File APIs for Java Developers
Manipulate DOC, XLS, PPT, PDF and many others from your application.
The moose likes Programmer Certification (SCJP/OCPJP) and the fly likes String garbage collection understanding Big Moose Saloon
  Search | Java FAQ | Recent Topics | Flagged Topics | Hot Topics | Zero Replies
Register / Login
JavaRanch » Java Forums » Certification » Programmer Certification (SCJP/OCPJP)
Bookmark "String garbage collection understanding" Watch "String garbage collection understanding" New topic

String garbage collection understanding

Brijesh shah
Ranch Hand

Joined: Mar 16, 2007
Posts: 92
Hi folks,

I have one query related to understanding of creating new String object and String literal.

As per my knowledge if I creates String s1 = "abc" then new string object of abc will create in string pool in stack memory and if I creates String s1 = new String("abc"); then new string object of abc will created in heap memory.. Please correct me if I'm wrong.
If I'm wrong in understanding then bit of explanation with correct answer would be highly appreciated.

Suppose we have code snippets as follows:

String s1 = "abc";
String s2 = new String("abc");//this will create new string object of abc in heap memory??
s1 = "def";
s2 = null;

Now what will happen to abc ???If it is eligible or garbage collection then in what period of time this will be allocated for garbage collection??

Looking forward for your feedback on this.

Thanks and
Best Regards,
Brijesh Shah
Carles Gasques
Ranch Hand

Joined: Apr 19, 2013
Posts: 199
Interesting question,

I would expect 2 strings in the string pool "abc" and "def", besides a string in the heap (s2) eligible for garbage collection.
As you I look forward for more qualified responses.


drac yang
Ranch Hand

Joined: Apr 19, 2013
Posts: 62
String literals are stored in a Heap called the "permgen" heap. (Permgen is short for permanent generation.). normally it would not be GCed.

science belief, great bioscience!
ujjawal rohra
Ranch Hand

Joined: Mar 20, 2010
Posts: 105
The string "abc" will be eligible for garbage collection but you can't tell after how much time or when it will be available because Garbage Collection is done automatically by JVM. You can't force it and you can't tell when it will be done.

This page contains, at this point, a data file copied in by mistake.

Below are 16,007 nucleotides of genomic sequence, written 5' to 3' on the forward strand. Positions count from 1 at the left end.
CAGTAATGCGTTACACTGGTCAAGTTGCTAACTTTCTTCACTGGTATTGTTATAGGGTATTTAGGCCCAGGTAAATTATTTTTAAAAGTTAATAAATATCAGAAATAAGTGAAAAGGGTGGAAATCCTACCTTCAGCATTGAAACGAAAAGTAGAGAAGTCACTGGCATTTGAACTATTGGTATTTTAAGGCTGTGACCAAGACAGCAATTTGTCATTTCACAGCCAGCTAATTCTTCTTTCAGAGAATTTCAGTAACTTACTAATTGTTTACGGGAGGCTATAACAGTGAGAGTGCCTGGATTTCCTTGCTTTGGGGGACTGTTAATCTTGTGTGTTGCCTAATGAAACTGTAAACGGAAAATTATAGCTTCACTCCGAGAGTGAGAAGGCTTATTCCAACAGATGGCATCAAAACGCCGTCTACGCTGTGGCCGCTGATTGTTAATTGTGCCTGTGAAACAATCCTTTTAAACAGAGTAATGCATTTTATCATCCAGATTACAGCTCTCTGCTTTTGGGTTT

Ankit Garg

Joined: Aug 03, 2008
Posts: 9465

As others have said, there will be 3 Strings created out of which two will be in the String constant pool. Garbage collection of Strings in constant pool is nothing that's covered in the SCJP exam. The 3rd String object will be eligible for GC...

SCJP 6 | SCWCD 5 | Javaranch SCJP FAQ | SCWCD Links
fred rosenberger
lowercase baba

Joined: Oct 02, 2003
Posts: 11955

As I understand it, String literals are placed in the string pool. So anything inside quotes will be in the pool.

Any time you use the "new" operator, a String is created in the heap. So, if you ONLY had

That line will create TWO string objects - one in the pool for the literal, and one on the heap for the 'new' operator. The object in the pool is never eligible for GC. The object in the heap is eligible once all references to it are removed or unreachable.

So if, after the above line, you have

s2 = null;

then the one in the heap is eligible for gc (assuming there are no other active references). It may never be collected, if the JVM never needs to reclaim memory. The only think you know for sure is that the JVM will run the GC at least once before throwing an OutOfMemory exception. But if you never get close to using your allocated memory, it may indeed never run.

Your example isn't much different

Line 1 causes a String to go into the pool due to the literal.
at Line 2, java says "well, the literal "abc" is already in the pool, so I don't need to make a new one there. But the 'new' operator requires me to create a new String in the heap, so I will do that, and give it the value of "abc"."

So again, there are two String objects. On line 3, we loose the reference to the literal/pool object, but the objects in the pool aren't ever eligible for GC, so it doesn't really matter.
Line 4 we loose the reference to the heap version of the String, so that on is now eligible, but may never be collected.

There are only two hard things in computer science: cache invalidation, naming things, and off-by-one errors
I agree. Here's the link:
subject: String garbage collection understanding
It's not a secret anymore!